Latest PTEN Stories
A new study describes a therapeutic approach to halting cancer progression by exploiting a previously unrecognized "addiction" of leukemia cells to specific signaling molecules.
We dream of a world where we can eat whatever we like and not worry about the consequences, like weight gain and health issues, and now we might be a step closer.
This result, obtained after five years' research, is published in leading journal Cell Metabolism.
In a perfect world, we could eat to our heart's content without sacrificing our health and good looks, and now it appears that maybe we can.
New research from Cold Spring Harbor Laboratory (CSHL) might help explain how a gene mutation found in some autistic individuals leads to difficulties in processing auditory cues and paying spatial attention to sound.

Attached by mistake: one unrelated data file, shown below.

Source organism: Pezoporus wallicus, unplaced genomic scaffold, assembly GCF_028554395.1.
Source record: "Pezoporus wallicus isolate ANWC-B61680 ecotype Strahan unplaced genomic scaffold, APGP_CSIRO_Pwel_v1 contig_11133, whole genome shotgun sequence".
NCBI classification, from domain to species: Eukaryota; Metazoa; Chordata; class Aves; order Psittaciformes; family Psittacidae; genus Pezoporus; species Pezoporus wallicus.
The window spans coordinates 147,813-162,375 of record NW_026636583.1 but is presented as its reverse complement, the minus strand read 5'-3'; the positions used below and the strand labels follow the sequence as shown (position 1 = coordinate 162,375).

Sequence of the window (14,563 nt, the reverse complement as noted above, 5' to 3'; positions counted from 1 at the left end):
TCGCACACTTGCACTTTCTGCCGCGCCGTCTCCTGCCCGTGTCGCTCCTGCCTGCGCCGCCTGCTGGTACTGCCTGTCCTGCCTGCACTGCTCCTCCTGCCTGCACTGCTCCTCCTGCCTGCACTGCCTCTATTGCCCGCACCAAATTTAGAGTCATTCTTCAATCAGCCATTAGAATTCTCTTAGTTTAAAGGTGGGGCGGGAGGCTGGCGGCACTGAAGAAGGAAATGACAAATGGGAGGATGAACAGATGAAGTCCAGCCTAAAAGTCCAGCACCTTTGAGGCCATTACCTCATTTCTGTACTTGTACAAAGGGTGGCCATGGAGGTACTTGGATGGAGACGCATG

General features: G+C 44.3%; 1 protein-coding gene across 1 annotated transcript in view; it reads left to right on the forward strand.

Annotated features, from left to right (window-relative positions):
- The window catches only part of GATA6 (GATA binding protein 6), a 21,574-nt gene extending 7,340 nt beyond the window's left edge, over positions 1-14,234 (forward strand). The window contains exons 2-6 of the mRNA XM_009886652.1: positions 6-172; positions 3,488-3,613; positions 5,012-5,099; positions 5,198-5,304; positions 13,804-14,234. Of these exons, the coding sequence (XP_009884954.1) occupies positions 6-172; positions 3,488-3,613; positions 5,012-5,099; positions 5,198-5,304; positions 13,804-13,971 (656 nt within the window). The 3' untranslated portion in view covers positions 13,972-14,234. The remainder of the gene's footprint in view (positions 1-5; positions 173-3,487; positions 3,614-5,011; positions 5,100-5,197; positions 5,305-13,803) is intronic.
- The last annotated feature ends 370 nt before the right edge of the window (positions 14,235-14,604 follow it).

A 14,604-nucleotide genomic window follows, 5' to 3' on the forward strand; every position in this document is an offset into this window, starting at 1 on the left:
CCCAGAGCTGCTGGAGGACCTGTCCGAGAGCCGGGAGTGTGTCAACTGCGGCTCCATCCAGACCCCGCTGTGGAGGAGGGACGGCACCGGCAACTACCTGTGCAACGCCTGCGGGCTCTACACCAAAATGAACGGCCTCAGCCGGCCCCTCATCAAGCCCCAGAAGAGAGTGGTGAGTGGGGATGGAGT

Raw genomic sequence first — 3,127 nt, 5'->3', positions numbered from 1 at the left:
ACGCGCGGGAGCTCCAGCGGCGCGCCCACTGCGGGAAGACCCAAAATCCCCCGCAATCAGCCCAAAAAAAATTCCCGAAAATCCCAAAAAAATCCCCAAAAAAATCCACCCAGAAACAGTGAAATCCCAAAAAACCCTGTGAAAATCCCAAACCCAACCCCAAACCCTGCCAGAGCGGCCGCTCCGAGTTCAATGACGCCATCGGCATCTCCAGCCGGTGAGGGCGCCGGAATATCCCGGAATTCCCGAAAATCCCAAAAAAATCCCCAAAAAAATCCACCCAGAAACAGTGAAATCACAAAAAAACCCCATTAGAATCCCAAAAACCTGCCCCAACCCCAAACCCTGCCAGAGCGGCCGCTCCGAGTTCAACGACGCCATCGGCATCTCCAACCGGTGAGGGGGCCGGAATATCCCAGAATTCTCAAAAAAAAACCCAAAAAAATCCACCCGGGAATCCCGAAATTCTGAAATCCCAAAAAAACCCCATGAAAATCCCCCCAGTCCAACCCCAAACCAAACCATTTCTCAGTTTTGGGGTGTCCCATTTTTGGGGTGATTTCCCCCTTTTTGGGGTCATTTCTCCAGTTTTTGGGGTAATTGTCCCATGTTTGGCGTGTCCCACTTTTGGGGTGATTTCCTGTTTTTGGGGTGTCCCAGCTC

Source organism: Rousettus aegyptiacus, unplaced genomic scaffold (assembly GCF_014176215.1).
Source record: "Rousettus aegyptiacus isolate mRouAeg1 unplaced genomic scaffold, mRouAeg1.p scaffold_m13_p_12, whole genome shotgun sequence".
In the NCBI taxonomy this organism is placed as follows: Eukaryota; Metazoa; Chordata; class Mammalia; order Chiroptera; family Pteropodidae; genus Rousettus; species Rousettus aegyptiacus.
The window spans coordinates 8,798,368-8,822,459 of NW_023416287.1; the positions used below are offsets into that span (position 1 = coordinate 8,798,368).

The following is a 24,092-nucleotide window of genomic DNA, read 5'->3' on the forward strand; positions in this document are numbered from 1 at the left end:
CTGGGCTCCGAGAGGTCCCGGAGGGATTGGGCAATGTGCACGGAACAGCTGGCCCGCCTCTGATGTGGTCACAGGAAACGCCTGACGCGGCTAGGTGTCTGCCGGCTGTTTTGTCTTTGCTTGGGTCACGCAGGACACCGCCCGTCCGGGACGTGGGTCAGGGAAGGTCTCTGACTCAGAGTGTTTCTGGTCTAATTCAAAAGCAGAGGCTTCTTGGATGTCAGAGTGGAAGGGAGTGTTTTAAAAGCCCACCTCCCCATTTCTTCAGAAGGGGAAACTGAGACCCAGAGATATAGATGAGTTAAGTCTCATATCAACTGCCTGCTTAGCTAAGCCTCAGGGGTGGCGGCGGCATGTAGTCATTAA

Researchers at Queen’s University have identified a possible cause for the loss of a tumour suppressor gene (known as PTEN) that can lead to the development of more aggressive forms of prostate cancer.
The study shows how normal cells in tumors can enhance the growth of the tumor’s cancer cells after losing an important tumor suppressor gene called Pten.
Researchers at Cleveland Clinic have discovered that a gene – known as an androgen receptor (AR) – is found in both prostate and breast cancers yet has opposite effects on these diseases.
Researchers at Columbia University Medical Center (CUMC) and two other institutions have uncovered a vast new gene regulatory network in mammalian cells that could explain genetic variability in cancer and other diseases.
In findings with major implications for the genetics of cancer and human health, researchers at Beth Israel Deaconess Medical Center (BIDMC) and two other science teams in New York City and Rome have uncovered evidence of powerful new genetic networks and showed how it may work to drive cancer and normal development.
- A trick or prank.